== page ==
Also, the nature of Groovy is to be a “dynamic” language. It’s a
language with a multiple dispatch runtime, rather than a statically
compiled behavior. It opens up very interesting perspectives for
library or framework authors. And projects like Grails, Gradle,
GPars, Griffon, Spock and many more are taking advantage of these
aspects, to make their usage very easy and readable.

JAX: Groovy is described as a powerful language, taking
in concepts from Java and other languages. What sets Groovy apart
from other JVM languages? Domain-Specific Languages? AST

Laforge: You
put the finger on two of the key sweet spots of Groovy. I’d also
add a third related point which is its scripting and embeddable
nature. Domain-Specific Languages (DSL) are easy to write in Groovy
thanks to its concise and flexible nature, to its metaprogramming
capabilities. You can do things like adding properties to numbers,
write English-like sentences, overload certain operators, etc. When
combining all these techniques, your business logic becomes even
more readable and easy to understand and maintain than having to
use a mere Java API. That’s why Groovy is often used as a business
language in vertical applications (financial, medical, and

This is possible also because of the third point I added,
because you can pretty easily embed Groovy in a Java application
(Spring, Java EE, any framework). So you can have Groovy just cover
the business logic aspect, while your infrastructure technical code
is just Java.

AST transforms (Abstract Syntax Tree), are part of the DSL
aspect, actually, as it’s one of the techniques that can be used to
manipulate the Groovy language, so as to taylor it for a given
business need. You can somehow hijack the syntax of the language,
and bend it or limit it to your needs, to better represent concepts
of the domain you’re working on.

JAX: What key goals were in mind for Groovy 2.0, in
terms of features?

Laforge: With
about half a million Groovy users, we’ve come to realise that there
are so many different ways Groovy is used these days, and that
obviously not everybody needs the same things. Groovy users write
full-blown applications in Groovy, whereas others are just
embedding Groovy business rules in their Java applications. Some
are using Groovy as a more flexible Java. And also some users need
performance for doing intensive calculation, or others are
interested in the templating capabilities, but not the Swing UI
capabilities, and vice versa. That’s why the key themes of this
release are safety, performance and modularity.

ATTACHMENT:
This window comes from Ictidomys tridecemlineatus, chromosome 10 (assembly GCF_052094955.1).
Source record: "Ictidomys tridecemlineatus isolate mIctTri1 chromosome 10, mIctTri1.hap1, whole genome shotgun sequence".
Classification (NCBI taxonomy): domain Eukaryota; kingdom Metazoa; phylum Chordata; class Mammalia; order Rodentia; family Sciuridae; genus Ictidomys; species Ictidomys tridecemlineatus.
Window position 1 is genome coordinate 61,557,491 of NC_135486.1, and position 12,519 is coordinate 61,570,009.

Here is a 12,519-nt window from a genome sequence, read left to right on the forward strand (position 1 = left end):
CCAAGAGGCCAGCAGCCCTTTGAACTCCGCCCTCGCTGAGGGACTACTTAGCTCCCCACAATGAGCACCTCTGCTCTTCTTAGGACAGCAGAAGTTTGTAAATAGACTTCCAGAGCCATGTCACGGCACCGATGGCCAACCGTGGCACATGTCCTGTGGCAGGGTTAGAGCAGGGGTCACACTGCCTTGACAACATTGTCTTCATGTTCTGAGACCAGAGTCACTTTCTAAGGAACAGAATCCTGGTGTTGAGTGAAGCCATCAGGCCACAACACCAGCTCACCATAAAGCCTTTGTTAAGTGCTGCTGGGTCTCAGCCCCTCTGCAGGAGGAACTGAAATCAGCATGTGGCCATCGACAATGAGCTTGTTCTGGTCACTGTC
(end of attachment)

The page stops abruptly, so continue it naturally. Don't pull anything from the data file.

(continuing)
First of all, on “safety”, Java developers using Groovy as a
more flexible Java tend to like using Groovy just like they use
Java. So they don’t need all the dynamic aspects of Groovy. They
would also like to be able to get compile-time errors for simple
errors like typos in method names or variable names, of type errors
on their assignments, etc. That’s why Groovy 2.0 proposes a new AST
transformation that brings compile-time type checking, which makes
the compiler more grumpy and complain about common mistakes.

Now, on “performance”. If you don’t need dynamic capabilities,
we could as well compile your code into pretty much the same
bytecode as javac generates, so that you get the same speed as
Java! This is quite a compelling argument for those who work on
more real-time systems, etc. But if you rely on the dynamic
capabilities of Groovy, don’t worry, you’re covered too, since the
JDK 7 “invoke dynamic” support will also bring some nice
performance improvements even for those dynamic parts of your
application logic.

And in the spirit of “not everybody needs everything”, we are
focusing on modularity, splitting the Groovy library into smaller
modules, so that users can pick up just the modules they are
interested in. I want the Ant scripting capabilities, but not the
Swing support. I want the templating capabilities, but not JMX
support, etc. Further down the road, it should also allow us to
evolve our APIs easier, so that we can offer newer and better APIs
that the ones we currently have.


JAX:You’ve upgraded to JDK 7 and added in a lot of JDK 7
support. Was this progression natural? Why was this decision made

Laforge: We
have “upgraded” to JDK 7 in the sense that we offer some particular